Dallas and June Harding are regulars on the Almanac, but most of their daily weather observations you'll see there date back to the late 1980s.
That's because those entires were transcribed from the journals June started keeping in 1985, when she and Dallas moved to their current home at the Harding Ranch near the base of Coal Mountain. I recently paid the Hardings a visit to talk about how they got involved with the iSeeChange project, and how journaling has played a role in their lives and the lives of previous generations.
Dogs and cats greet me as I get to the door of the Harding’s house, situated on a serene, calming piece of property with stunning close-up views of the nearby mountains. Dallas points out the nearby mountains – Gunnison, Coal and Hoodoo Gap.
Dallas' family homesteaded this ranch in 1904, and the land's been in the family ever since. The Hardings have long a history here with rich ties to the community, but June still insists she's not what you'd call an "old timer."
“I’ve only been here 61 years,” she says. “So I’m really a newcomer. I don’t know all this old-timey stuff.”
June's journal observations of the weather are a key part of what the Almanac's all about - sharing and comparing observations on how wildly different and similar the environment can be from year to year.
One recent example: the week Cedar Keshet posted pictures of the season's first snow on Coal Mountain, June's journal from 1989 says it was still 88 degrees out. And if you look back to her entries from just a week before that in 1989, it was 30 degrees outside their house and snow was on Gunnison.
Looking back at June's journals can tell us a lot about the history of this country. It's easy to say this year's been a wild weather year in Colorado. Historic rains in the middle of a historic drought alone will tell you that.
But without those firsthand accounts from decades past, it's hard to tell just how wild it was, or whether these extremes were just par the course for the West. Or at least, the journals are more fun than graphs.
June calls the journals "just the facts,” but they aren't just for scientists or weather geeks, and in fact, the Hardings didn't start writing them just to keep track of the rain.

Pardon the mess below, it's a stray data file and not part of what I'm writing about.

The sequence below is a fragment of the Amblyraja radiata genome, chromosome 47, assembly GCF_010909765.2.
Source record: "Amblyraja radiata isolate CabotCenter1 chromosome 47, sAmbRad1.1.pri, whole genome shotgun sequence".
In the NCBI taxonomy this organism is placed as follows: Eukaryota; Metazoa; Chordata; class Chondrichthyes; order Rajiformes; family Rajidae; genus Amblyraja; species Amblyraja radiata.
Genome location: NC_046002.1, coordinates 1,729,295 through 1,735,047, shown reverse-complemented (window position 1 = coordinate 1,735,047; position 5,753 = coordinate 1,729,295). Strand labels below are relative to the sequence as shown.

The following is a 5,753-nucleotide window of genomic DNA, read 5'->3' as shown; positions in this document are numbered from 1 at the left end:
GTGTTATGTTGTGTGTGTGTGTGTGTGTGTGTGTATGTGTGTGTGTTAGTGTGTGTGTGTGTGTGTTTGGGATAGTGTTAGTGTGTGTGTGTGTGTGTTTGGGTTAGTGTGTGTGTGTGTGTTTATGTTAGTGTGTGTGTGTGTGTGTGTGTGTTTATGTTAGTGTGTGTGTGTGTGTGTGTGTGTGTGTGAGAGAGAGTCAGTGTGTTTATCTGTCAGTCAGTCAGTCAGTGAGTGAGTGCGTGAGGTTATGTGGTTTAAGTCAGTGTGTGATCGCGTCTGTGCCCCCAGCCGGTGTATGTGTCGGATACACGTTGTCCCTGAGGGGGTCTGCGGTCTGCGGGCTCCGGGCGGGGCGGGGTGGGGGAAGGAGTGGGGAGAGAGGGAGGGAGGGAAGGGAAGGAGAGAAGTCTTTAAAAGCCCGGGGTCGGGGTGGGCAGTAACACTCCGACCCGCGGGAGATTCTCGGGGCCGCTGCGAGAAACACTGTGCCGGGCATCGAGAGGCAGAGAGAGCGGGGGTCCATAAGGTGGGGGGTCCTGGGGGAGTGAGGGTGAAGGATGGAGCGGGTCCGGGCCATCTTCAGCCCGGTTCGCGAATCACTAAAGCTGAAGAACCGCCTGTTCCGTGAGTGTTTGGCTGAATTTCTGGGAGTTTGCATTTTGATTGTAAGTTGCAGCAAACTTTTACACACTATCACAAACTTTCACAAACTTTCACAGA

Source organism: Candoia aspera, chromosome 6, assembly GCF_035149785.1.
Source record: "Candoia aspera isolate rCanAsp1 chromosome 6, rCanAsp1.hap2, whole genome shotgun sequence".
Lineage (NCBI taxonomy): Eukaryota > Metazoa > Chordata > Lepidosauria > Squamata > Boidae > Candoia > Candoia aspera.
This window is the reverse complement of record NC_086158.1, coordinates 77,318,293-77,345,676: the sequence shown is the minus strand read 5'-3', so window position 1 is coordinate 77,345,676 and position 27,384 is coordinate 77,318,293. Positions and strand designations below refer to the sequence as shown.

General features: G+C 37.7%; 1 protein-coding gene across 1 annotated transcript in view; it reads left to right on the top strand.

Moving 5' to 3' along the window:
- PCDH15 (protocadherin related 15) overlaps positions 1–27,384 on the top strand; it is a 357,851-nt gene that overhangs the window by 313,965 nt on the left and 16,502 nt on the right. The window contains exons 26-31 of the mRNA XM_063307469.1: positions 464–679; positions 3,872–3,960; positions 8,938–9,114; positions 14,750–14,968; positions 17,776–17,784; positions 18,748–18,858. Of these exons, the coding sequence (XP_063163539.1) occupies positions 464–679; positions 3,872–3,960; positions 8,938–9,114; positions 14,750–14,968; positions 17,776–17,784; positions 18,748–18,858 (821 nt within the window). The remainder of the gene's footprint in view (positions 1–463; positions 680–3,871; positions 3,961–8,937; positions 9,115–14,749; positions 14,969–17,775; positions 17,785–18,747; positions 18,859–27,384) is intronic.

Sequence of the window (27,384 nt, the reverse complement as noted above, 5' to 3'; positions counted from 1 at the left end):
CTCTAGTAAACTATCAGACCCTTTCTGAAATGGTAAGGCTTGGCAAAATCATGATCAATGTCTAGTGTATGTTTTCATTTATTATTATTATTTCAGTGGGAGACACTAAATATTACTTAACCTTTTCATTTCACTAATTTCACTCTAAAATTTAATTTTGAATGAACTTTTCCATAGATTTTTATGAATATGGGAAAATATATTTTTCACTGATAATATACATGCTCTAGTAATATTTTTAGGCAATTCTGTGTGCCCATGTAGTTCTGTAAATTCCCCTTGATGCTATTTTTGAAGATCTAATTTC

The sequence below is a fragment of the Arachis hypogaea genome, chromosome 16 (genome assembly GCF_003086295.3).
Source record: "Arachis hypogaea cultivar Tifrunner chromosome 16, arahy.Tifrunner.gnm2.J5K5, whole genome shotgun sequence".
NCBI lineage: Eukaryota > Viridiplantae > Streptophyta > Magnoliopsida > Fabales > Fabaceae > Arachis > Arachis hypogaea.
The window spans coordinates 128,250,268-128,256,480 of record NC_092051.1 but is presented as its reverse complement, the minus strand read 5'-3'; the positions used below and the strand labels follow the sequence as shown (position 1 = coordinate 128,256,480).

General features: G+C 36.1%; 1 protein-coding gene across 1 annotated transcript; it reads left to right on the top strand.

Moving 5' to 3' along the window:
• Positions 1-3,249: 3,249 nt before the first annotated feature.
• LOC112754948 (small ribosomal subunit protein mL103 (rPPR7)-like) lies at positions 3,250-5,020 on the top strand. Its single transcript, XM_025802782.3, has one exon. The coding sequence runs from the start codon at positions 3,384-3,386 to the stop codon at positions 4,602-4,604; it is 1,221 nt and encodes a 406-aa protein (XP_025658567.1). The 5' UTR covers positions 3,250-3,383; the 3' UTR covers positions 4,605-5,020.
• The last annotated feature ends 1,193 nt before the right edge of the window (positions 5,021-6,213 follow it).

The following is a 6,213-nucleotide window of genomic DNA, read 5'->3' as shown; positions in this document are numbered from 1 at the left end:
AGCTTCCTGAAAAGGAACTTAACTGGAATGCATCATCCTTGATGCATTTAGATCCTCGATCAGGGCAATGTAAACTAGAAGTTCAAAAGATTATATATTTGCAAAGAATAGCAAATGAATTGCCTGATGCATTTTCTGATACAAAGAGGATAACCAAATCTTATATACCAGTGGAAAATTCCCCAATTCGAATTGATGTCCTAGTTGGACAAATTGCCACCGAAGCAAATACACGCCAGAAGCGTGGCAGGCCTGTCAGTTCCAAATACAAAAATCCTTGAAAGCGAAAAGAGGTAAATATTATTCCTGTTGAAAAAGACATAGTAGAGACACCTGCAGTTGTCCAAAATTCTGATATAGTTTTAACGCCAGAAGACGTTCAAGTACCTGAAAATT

“Really the reason we got started writing ‘em is there was some guys doing some poaching up here,” says Dallas. The Game Warden would come by their house, asking questions.
“He wanted facts in order to nail these guys that were up here killing everything they could find,” says June. So like some sort of frontier-style legal defense, the Harding's journals were their way of showing the Game Warden they weren't poachers. They were too busy making apple sauce.
But June soon got hooked on journaling, and now says she’s glad she did.
“Oh they have been so valuable,” she says. “We’ve looked back in those journals many many times, to help us remember something.”
Journaling in the Harding family goes back farther than June and Dallas though. Dallas shows me one of his mother's diaries from 1938-1942. It comes from a time when the written word was perhaps more important to daily life than it is today, when jotting down a day’s work was just as common as checking your email.
June says when she reads through those diaries, she's impressed with just how hard times really were.
“They talk about picking peas,” she says. “They picked peas and picked peas, and sometimes that’s all they had to eat.”
Weather was a big part of the elder Mrs. Harding's journals as well - Dallas reads an end-of-the-year entry from 1940, where his mother says that year saw the “worst flood we’ve ever had,” a lot of erosion damage and more sheep arriving on the range.
Bits of wisdom are scattered throughout the diary. In one entry, Mrs. Harding reminds herself to jot down the weather for the first twelve days of the new year. A local banker told her that was a good way to predict the weather for the next eight months.
I finally ask June what her reaction was when KVNF approached her about putting all these old journals online.
“What??” she remembers saying. “They’re only just information for us. Yea it was a surprise.”
“You know, we really do want to leave the heritage of our country here,” June says. “You young people are moving in and it’s really flattering to us that you care enough about our area that you want to know about it.”
June says she gets more excited about that than the journals themselves.
I asked June before I left what it's like seeing those journals on the internet, cemented in history, used as a reference for people across the region as they’re watching the seasons change.
“I think it’s wonderful,” she says. “I’m fine with letting the world know what it was like.”
And when she says “what it was like,” she's not just talking about the weather. According to June, if you read back through her journals, or Dallas' mother's, or any of the older generations, you’ll find a theme.
“Life was hard,” she says. “It’s getting easier all the time, but life has been really hard up here.”